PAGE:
May 6, 2004
Trader Joe’s Pulls Empire Chicken
The battle for the lucrative kosher consumer market took a strange twist last month. Shortly after the end of Passover, Jewish shoppers were shocked to find Trader Joe's markets had eliminated their selection of Empire kosher chicken, substituting instead the company's own organic, nonkosher chicken.
"The Empire chicken people are no longer able to supply our needs," said Pat St. John, vice president of marketing for Trader Joe's West Coast corporate office. "We don't want to be out of kosher chicken, however, so we will be replacing Empire with other kosher chicken, probably within the week."
St. John said the new supplier for the West Coast will be Rubashkin's Aaron's Best out of Iowa.
Managers at the Trader Joe's in West Hills and West Los Angeles attributed the change to Empire short-weighting their products. One manager said that packages Empire marked as containing 3 pounds of chicken were found, when weighed at the store, to contain only 2.5 pounds.
"There were some instances where Trader Joe's had received some misweighed product," said Harry Deedy, vice president of sales for Empire Kosher, adding that the problem was caught and corrected immediately. He said that the incident created some product shortages at West Coast stores, but that "it was not his understanding" that Empire products were going to be pulled permanently from Trader Joe's.
"We are still in Trader Joe's stores in the Midwest and on the East Coast," Deedy said.
Empire Kosher President and CEO Rob Van Naarden said the company would work hard with Trader Joe's to see that Empire poultry products were reinstated. He said the company has not had any problems with other grocers.
"We ship over 50 percent of the kosher chicken and 90 percent of the kosher turkey in the United States, and you can't do that unless you are building a lot of customer care," Van Naarden told The Journal.
"I have never had a problem with Empire, and I have not had any complaints [about the brand]," said Daryl Schwarz, owner of Kosher Club and a former distributor for Empire.
St. John said she had not received any direct complaints from consumers, and an inquiry to the Los Angeles County Department of Environmental Health, which handles food issues, confirmed that there were no complaints against Empire posted within the past two years of records for Trader Joe's markets.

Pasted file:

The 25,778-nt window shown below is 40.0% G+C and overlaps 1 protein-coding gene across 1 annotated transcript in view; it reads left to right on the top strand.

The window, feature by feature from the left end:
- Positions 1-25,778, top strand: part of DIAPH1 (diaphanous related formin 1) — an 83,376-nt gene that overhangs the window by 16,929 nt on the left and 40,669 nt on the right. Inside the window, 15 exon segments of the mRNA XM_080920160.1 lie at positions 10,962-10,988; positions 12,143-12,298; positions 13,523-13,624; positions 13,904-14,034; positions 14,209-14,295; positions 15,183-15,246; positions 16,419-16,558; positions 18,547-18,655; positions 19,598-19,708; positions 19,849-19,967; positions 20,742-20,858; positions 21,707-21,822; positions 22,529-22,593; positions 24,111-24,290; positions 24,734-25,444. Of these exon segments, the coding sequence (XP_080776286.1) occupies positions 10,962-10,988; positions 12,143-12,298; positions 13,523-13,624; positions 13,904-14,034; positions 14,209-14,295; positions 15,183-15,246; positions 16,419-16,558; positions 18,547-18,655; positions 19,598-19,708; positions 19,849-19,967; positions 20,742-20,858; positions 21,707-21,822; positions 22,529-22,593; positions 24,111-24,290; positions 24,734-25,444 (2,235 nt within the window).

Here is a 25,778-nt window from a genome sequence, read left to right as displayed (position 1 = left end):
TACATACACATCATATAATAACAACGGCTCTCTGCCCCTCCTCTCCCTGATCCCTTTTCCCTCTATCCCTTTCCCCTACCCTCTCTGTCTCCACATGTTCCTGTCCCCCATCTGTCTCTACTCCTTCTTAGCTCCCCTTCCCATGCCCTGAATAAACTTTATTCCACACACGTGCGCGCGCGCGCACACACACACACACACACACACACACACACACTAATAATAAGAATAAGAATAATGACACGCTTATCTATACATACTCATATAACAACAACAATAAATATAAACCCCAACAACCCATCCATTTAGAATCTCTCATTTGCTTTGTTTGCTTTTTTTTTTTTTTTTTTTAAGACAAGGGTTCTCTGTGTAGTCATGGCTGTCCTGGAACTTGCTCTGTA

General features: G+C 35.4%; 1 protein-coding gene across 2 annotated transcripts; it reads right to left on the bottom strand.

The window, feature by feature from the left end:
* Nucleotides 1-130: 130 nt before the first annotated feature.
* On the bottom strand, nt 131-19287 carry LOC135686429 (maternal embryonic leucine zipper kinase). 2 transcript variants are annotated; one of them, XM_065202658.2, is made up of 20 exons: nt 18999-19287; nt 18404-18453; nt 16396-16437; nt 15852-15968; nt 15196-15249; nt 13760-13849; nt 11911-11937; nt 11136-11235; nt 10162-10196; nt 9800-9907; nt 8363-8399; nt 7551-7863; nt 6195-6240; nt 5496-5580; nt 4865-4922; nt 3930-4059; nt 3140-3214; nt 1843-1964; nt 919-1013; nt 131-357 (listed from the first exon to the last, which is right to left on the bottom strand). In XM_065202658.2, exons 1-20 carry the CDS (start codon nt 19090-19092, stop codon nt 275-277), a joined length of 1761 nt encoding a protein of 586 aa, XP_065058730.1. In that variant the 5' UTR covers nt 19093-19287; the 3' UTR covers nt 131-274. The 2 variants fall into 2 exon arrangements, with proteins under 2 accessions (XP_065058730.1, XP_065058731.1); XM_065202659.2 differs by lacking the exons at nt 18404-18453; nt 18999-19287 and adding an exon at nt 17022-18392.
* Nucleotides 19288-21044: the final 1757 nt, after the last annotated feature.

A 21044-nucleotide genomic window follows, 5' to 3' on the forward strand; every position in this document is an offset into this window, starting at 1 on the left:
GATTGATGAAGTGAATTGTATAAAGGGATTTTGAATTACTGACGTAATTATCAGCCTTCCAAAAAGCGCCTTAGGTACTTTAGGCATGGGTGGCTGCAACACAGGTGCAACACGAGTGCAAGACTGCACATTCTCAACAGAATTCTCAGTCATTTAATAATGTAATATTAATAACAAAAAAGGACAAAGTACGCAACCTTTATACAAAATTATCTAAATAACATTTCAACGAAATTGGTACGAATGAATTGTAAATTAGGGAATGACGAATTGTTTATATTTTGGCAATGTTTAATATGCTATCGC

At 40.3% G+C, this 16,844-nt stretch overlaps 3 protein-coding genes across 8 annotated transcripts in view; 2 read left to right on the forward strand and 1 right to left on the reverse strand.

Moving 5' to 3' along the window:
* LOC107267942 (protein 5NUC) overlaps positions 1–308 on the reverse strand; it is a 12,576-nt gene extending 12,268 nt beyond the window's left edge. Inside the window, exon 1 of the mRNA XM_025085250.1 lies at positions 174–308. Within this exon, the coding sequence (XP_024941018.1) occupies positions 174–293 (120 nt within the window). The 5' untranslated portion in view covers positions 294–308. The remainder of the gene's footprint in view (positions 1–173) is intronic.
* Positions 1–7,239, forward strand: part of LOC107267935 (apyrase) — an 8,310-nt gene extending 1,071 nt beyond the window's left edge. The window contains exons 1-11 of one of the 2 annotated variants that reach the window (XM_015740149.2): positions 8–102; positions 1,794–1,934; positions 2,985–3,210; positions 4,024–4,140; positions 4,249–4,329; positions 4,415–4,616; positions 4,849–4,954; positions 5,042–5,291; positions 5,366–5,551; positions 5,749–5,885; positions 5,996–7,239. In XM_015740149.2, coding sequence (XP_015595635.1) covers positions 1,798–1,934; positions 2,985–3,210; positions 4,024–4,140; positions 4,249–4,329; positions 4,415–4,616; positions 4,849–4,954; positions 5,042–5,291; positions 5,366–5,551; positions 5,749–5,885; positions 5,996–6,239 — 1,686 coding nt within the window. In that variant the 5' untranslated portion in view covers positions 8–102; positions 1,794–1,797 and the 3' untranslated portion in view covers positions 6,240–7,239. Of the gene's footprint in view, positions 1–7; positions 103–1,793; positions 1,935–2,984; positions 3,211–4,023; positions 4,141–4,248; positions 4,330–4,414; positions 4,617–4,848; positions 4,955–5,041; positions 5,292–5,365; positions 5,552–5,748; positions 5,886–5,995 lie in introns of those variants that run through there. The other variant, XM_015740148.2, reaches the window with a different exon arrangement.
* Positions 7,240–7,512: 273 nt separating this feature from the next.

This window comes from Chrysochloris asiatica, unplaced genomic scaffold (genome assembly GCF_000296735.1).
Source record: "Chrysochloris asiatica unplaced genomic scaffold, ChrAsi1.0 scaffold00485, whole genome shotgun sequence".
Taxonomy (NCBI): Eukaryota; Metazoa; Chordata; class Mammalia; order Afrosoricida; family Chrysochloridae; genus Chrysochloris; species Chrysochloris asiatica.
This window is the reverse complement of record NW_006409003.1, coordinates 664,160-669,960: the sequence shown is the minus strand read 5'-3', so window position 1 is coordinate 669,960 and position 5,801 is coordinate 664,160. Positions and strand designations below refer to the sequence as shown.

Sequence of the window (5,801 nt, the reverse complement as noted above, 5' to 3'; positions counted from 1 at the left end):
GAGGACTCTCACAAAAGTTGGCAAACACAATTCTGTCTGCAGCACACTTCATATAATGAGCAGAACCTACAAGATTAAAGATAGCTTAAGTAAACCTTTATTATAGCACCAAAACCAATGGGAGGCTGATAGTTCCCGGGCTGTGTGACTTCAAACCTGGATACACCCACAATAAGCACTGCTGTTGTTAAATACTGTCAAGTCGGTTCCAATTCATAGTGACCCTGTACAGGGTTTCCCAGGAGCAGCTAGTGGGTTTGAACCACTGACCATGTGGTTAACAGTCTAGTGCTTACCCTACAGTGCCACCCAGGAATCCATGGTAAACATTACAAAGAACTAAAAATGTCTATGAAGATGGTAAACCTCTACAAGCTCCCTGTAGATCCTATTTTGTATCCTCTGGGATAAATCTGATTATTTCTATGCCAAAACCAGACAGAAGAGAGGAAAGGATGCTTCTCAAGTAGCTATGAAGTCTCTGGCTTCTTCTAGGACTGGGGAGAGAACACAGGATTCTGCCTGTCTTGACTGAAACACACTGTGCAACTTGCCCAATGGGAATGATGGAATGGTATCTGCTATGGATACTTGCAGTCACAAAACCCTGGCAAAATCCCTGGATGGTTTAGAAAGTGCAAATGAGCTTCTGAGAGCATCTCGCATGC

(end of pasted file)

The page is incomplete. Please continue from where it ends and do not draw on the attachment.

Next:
As public concerns over food nutrition and safety grows, kosher chicken producers have found their fowls more and more in demand, not just among kosher-observant Jews. The potentially vast market has prompted increased competition, and increasing focus on the quality -- and in this case, the quantity -- of the products themselves.
In September, Whole Foods Market stores stopped carrying Empire products because of its use of antibiotics and animal byproducts in the feed, according to Whole Foods meat coordinator Mike Hacaga. However, according to Empire's Web site, the company's chickens are grown "naturally, without any growth promotants, such as steroids, hormones or artificial ingredients."
Deedy said that, while not "free range," Empire poultry is raised as "free roaming" within a climate-controlled space, and not confined to cages.
Empire products can still be found at Southland Gelson's, Ralphs and Vons. Fresh chicken at these locations are weighed by the stores themselves.
Empire Kosher, located in Mifflintown, Pa., was founded in 1938 and is one of the largest processors of kosher poultry. Although it presently faces competition from other kosher processors, such as Wise Kosher (which sells certified organic grain-fed, free-range chickens) and Canada's Chai Kosher, Deedy said Empire is still the leader in its field.
"There is sharp competition, but competition makes us sharp," he said.